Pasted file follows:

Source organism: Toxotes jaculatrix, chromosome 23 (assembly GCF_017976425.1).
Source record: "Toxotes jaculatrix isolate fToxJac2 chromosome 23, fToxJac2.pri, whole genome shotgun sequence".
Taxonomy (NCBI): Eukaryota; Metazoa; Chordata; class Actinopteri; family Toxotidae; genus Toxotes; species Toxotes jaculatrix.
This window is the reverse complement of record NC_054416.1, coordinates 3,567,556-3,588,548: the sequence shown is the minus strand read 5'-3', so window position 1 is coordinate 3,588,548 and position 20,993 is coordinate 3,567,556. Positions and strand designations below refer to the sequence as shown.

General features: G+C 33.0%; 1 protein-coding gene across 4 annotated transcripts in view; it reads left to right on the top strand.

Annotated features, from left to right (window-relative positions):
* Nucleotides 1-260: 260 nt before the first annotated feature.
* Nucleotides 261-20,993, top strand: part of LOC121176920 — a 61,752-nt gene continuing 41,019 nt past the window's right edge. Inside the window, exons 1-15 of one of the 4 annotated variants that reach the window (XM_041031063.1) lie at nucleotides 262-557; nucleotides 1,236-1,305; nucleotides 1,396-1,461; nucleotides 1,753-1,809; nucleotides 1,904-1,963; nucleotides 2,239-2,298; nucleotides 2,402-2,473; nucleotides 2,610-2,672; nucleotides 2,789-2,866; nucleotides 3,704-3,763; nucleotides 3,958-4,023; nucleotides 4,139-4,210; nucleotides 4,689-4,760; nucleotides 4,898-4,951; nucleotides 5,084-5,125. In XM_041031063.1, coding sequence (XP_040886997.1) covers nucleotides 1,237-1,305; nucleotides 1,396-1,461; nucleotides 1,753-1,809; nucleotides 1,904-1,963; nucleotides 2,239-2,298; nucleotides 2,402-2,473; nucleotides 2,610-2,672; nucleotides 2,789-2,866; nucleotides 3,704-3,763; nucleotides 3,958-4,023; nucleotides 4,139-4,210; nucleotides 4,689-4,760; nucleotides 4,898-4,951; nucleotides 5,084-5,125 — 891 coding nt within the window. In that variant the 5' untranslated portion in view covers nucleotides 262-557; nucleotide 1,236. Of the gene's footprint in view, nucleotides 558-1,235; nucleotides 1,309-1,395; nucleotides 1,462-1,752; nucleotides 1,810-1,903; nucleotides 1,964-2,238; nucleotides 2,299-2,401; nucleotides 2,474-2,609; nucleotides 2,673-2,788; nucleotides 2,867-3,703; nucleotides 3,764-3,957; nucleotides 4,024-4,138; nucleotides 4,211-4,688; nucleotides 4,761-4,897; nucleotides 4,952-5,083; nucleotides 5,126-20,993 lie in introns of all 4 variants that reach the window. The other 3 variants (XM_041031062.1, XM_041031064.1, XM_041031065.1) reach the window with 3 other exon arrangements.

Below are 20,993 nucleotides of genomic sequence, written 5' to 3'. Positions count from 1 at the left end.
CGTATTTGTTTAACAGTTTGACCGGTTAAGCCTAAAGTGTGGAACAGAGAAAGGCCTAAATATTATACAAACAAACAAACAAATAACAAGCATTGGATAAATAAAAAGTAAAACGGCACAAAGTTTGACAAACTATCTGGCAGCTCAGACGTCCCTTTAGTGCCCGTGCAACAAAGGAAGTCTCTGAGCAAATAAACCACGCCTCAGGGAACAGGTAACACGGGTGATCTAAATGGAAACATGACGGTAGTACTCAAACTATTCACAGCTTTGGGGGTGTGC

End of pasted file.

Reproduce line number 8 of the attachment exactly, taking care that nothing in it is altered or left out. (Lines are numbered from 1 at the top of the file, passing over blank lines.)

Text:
* Nucleotides 261-20,993, top strand: part of LOC121176920 — a 61,752-nt gene continuing 41,019 nt past the window's right edge. Inside the window, exons 1-15 of one of the 4 annotated variants that reach the window (XM_041031063.1) lie at nucleotides 262-557; nucleotides 1,236-1,305; nucleotides 1,396-1,461; nucleotides 1,753-1,809; nucleotides 1,904-1,963; nucleotides 2,239-2,298; nucleotides 2,402-2,473; nucleotides 2,610-2,672; nucleotides 2,789-2,866; nucleotides 3,704-3,763; nucleotides 3,958-4,023; nucleotides 4,139-4,210; nucleotides 4,689-4,760; nucleotides 4,898-4,951; nucleotides 5,084-5,125. In XM_041031063.1, coding sequence (XP_040886997.1) covers nucleotides 1,237-1,305; nucleotides 1,396-1,461; nucleotides 1,753-1,809; nucleotides 1,904-1,963; nucleotides 2,239-2,298; nucleotides 2,402-2,473; nucleotides 2,610-2,672; nucleotides 2,789-2,866; nucleotides 3,704-3,763; nucleotides 3,958-4,023; nucleotides 4,139-4,210; nucleotides 4,689-4,760; nucleotides 4,898-4,951; nucleotides 5,084-5,125 — 891 coding nt within the window. In that variant the 5' untranslated portion in view covers nucleotides 262-557; nucleotide 1,236. Of the gene's footprint in view, nucleotides 558-1,235; nucleotides 1,309-1,395; nucleotides 1,462-1,752; nucleotides 1,810-1,903; nucleotides 1,964-2,238; nucleotides 2,299-2,401; nucleotides 2,474-2,609; nucleotides 2,673-2,788; nucleotides 2,867-3,703; nucleotides 3,764-3,957; nucleotides 4,024-4,138; nucleotides 4,211-4,688; nucleotides 4,761-4,897; nucleotides 4,952-5,083; nucleotides 5,126-20,993 lie in introns of all 4 variants that reach the window. The other 3 variants (XM_041031062.1, XM_041031064.1, XM_041031065.1) reach the window with 3 other exon arrangements.